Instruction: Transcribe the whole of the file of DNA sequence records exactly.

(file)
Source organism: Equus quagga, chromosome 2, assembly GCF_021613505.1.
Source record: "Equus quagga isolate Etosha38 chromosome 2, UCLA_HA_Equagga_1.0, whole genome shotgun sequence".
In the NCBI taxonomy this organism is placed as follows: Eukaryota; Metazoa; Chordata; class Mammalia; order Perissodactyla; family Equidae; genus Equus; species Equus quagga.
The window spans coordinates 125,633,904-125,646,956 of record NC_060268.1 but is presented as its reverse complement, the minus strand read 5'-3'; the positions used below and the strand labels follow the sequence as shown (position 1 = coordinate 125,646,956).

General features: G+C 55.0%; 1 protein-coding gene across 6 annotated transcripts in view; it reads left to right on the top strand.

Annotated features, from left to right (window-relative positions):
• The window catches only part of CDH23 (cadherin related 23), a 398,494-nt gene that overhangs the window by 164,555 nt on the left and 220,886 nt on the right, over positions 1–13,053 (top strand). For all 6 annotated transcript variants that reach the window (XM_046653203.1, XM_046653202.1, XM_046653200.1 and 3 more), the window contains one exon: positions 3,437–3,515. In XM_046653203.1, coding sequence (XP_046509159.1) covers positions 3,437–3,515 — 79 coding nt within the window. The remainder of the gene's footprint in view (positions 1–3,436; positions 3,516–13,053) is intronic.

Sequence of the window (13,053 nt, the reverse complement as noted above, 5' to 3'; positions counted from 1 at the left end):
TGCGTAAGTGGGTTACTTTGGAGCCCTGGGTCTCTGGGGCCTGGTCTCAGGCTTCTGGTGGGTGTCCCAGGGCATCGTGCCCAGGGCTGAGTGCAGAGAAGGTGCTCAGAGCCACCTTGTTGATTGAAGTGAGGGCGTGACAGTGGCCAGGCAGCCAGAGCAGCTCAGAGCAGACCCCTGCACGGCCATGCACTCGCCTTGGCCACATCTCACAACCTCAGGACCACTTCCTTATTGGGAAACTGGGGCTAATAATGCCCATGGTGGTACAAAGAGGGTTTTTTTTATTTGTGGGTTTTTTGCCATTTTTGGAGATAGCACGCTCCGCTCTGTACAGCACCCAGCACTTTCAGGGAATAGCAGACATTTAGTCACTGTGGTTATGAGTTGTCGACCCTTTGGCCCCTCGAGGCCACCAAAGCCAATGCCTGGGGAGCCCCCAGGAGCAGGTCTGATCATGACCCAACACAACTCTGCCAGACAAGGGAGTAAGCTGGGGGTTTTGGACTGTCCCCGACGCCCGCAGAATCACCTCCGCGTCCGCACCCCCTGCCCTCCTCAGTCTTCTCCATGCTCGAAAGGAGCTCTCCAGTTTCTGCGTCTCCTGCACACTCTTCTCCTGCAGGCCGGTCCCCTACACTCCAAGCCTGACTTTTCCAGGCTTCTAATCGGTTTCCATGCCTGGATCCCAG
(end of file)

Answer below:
Source organism: Equus quagga, chromosome 2, assembly GCF_021613505.1.
Source record: "Equus quagga isolate Etosha38 chromosome 2, UCLA_HA_Equagga_1.0, whole genome shotgun sequence".
In the NCBI taxonomy this organism is placed as follows: Eukaryota; Metazoa; Chordata; class Mammalia; order Perissodactyla; family Equidae; genus Equus; species Equus quagga.
The window spans coordinates 125,633,904-125,646,956 of record NC_060268.1 but is presented as its reverse complement, the minus strand read 5'-3'; the positions used below and the strand labels follow the sequence as shown (position 1 = coordinate 125,646,956).

General features: G+C 55.0%; 1 protein-coding gene across 6 annotated transcripts in view; it reads left to right on the top strand.

Annotated features, from left to right (window-relative positions):
• The window catches only part of CDH23 (cadherin related 23), a 398,494-nt gene that overhangs the window by 164,555 nt on the left and 220,886 nt on the right, over positions 1–13,053 (top strand). For all 6 annotated transcript variants that reach the window (XM_046653203.1, XM_046653202.1, XM_046653200.1 and 3 more), the window contains one exon: positions 3,437–3,515. In XM_046653203.1, coding sequence (XP_046509159.1) covers positions 3,437–3,515 — 79 coding nt within the window. The remainder of the gene's footprint in view (positions 1–3,436; positions 3,516–13,053) is intronic.

Sequence of the window (13,053 nt, the reverse complement as noted above, 5' to 3'; positions counted from 1 at the left end):
TGCGTAAGTGGGTTACTTTGGAGCCCTGGGTCTCTGGGGCCTGGTCTCAGGCTTCTGGTGGGTGTCCCAGGGCATCGTGCCCAGGGCTGAGTGCAGAGAAGGTGCTCAGAGCCACCTTGTTGATTGAAGTGAGGGCGTGACAGTGGCCAGGCAGCCAGAGCAGCTCAGAGCAGACCCCTGCACGGCCATGCACTCGCCTTGGCCACATCTCACAACCTCAGGACCACTTCCTTATTGGGAAACTGGGGCTAATAATGCCCATGGTGGTACAAAGAGGGTTTTTTTTATTTGTGGGTTTTTTGCCATTTTTGGAGATAGCACGCTCCGCTCTGTACAGCACCCAGCACTTTCAGGGAATAGCAGACATTTAGTCACTGTGGTTATGAGTTGTCGACCCTTTGGCCCCTCGAGGCCACCAAAGCCAATGCCTGGGGAGCCCCCAGGAGCAGGTCTGATCATGACCCAACACAACTCTGCCAGACAAGGGAGTAAGCTGGGGGTTTTGGACTGTCCCCGACGCCCGCAGAATCACCTCCGCGTCCGCACCCCCTGCCCTCCTCAGTCTTCTCCATGCTCGAAAGGAGCTCTCCAGTTTCTGCGTCTCCTGCACACTCTTCTCCTGCAGGCCGGTCCCCTACACTCCAAGCCTGACTTTTCCAGGCTTCTAATCGGTTTCCATGCCTGGATCCCAG